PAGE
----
Now to the main thing: in my opinion, life in the Kwuzah is very unfree. The individual has no will of his own anymore, what he does is all for the Kwuzah. Personal and private, as far as it exists at all, always comes far after the general.

I believe that a person must also have personal goals, and this does not exist in the Kwuzah, there is only a community. To sum up – in the Kwuzah there is neither freedom nor property – only some rights (e.g. 3 stamps monthly), many duties and even more renunciations. I am sorry to tell you that I do not like the life in a Kwuzah.

For us, of course, it is different – we are still young and have it very good here – much better than the Chawerim of the Kwuzah. We are like in a school class – but in a school class of friends. But that I will not stay my whole life in a Kwuzah, of that I am already quite sure, it is not the country life that I do not like, but the life in these forms. […]

But now I must close, the letter surely outweighs it. Next week I will continue to answer your letters, dear Pips and Mother. For today, you are all kissed by your Ernst […]

Ernst Loewy was a German-Jewish librarian, publicist and exile researcher. He was co-founder and chairman of the “Gesellschaft für Exilforschung”.

As a schoolboy, Ernst Loewy experienced open anti-Semitism even before 1933. In the fall of 1935, his parents decided that he should leave Germany. After a four-week preparatory period on an agricultural estate near Berlin in December 1935, he was accepted into the Youth Aliyah program. In April 1936 he arrived at Kibbutz Kiryat Anavim near Jerusalem, where he lived until 1938. He kept in touch with his parents by letter. They were also able to flee to Palestine after the November pogroms.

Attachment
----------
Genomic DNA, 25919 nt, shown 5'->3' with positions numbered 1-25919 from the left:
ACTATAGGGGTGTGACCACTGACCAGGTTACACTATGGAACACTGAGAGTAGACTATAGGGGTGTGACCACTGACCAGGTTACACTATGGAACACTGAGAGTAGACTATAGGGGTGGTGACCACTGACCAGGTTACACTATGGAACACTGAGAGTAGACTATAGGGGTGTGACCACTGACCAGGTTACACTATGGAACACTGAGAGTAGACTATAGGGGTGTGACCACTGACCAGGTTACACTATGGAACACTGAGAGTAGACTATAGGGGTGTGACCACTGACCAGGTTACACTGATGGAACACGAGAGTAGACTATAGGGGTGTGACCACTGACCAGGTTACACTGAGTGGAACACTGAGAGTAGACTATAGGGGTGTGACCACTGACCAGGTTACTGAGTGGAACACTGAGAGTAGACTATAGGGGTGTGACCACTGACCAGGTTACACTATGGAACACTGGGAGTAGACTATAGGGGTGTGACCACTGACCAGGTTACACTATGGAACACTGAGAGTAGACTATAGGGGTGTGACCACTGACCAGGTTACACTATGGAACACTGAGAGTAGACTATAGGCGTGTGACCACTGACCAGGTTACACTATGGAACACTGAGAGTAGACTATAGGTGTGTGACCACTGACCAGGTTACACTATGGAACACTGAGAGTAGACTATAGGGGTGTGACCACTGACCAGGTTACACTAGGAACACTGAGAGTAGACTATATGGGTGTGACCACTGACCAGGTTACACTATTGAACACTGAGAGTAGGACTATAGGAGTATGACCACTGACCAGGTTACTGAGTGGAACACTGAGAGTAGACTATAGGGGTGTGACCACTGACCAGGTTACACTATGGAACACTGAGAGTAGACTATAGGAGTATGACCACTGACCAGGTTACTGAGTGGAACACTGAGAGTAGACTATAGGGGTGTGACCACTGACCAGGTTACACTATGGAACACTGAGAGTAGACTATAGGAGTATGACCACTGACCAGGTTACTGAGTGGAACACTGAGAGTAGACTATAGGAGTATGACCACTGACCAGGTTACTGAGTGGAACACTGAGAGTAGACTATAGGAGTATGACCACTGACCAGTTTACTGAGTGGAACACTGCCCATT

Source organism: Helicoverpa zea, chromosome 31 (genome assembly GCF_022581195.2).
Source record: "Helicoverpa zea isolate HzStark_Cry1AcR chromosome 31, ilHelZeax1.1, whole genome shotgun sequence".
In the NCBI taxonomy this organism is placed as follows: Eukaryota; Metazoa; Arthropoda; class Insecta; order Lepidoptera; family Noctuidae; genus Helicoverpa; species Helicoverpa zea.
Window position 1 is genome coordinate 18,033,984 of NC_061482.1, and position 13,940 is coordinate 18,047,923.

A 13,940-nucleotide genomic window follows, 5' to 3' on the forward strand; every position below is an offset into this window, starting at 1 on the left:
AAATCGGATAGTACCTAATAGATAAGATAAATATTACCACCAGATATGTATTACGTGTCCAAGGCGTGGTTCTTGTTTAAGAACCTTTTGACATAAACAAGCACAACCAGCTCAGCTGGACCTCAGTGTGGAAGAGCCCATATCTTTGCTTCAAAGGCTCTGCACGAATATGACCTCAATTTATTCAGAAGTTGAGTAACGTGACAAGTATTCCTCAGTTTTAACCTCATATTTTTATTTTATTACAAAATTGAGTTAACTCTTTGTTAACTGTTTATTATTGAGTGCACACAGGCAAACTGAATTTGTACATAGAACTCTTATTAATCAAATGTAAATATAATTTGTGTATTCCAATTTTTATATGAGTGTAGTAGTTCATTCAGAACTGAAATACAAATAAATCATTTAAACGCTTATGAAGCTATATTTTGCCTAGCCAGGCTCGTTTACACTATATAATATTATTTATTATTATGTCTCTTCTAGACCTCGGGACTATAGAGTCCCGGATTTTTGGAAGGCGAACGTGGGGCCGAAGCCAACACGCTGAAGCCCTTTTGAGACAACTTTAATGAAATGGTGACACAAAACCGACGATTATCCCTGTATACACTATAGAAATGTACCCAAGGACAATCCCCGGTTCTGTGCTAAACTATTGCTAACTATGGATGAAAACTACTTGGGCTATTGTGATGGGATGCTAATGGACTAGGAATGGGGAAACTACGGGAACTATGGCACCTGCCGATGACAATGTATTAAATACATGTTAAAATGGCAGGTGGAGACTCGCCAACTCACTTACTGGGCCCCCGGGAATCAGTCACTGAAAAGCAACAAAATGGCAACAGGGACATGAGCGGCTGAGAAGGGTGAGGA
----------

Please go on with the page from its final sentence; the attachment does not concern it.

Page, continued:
The Youth Aliyah was founded in 1933 and goes back to the initiative of the resistance fighter and teacher Recha Freier. The goal of the organization was to bring as many children and young people as possible from National Socialist Germany to Palestine and to involve them in the construction of the country. This project was based on a strictly religious worldview, which was relaxed after the November pogroms due to the humanitarian emergency. From its official start in February 1934 until March 1939, the organization was able to rescue some 12,000 young people to Palestine. There were also conditions attached to the aid: Parents could not accompany their children to Palestine and were required to pay part of the cost of their children’s departure, housing and education.

The young people were obliged to receive training in handicrafts, agriculture or horticulture, as well as lessons in Palestinian geography and Hebrew. While still in Germany, the preparation of the young people for their later life in Palestine began in training centers. At the end of the preparation period, representatives of the Youth Aliyah determined the suitability of the young people. In Palestine, the young people were placed in children’s villages or kibbutzim (rural settlements), where they lived together in a large community, attended school, or worked in agriculture or crafts as part of their training.

Letter: Loewy, Ernst, letter of May 8, 1936 to parents, in: Eckert, Brita (ed.), Ernst Loewy. Jugend in Palästina. Briefe an die Eltern 1935-1938, Berlin: Metropol Verlag 1997, pp. 56ff.

Context: Asmus, Sylvia, Ernst Loewy, in: Asmus, Sylvia (ed.), Exil. Experience and Testimony. German Exile Archive 1933-1945 of the German National Library. Göttingen: Wallstein Verlag 2019, B8.3

Translation from German to English © Minor Kontor / We Refugees Archive.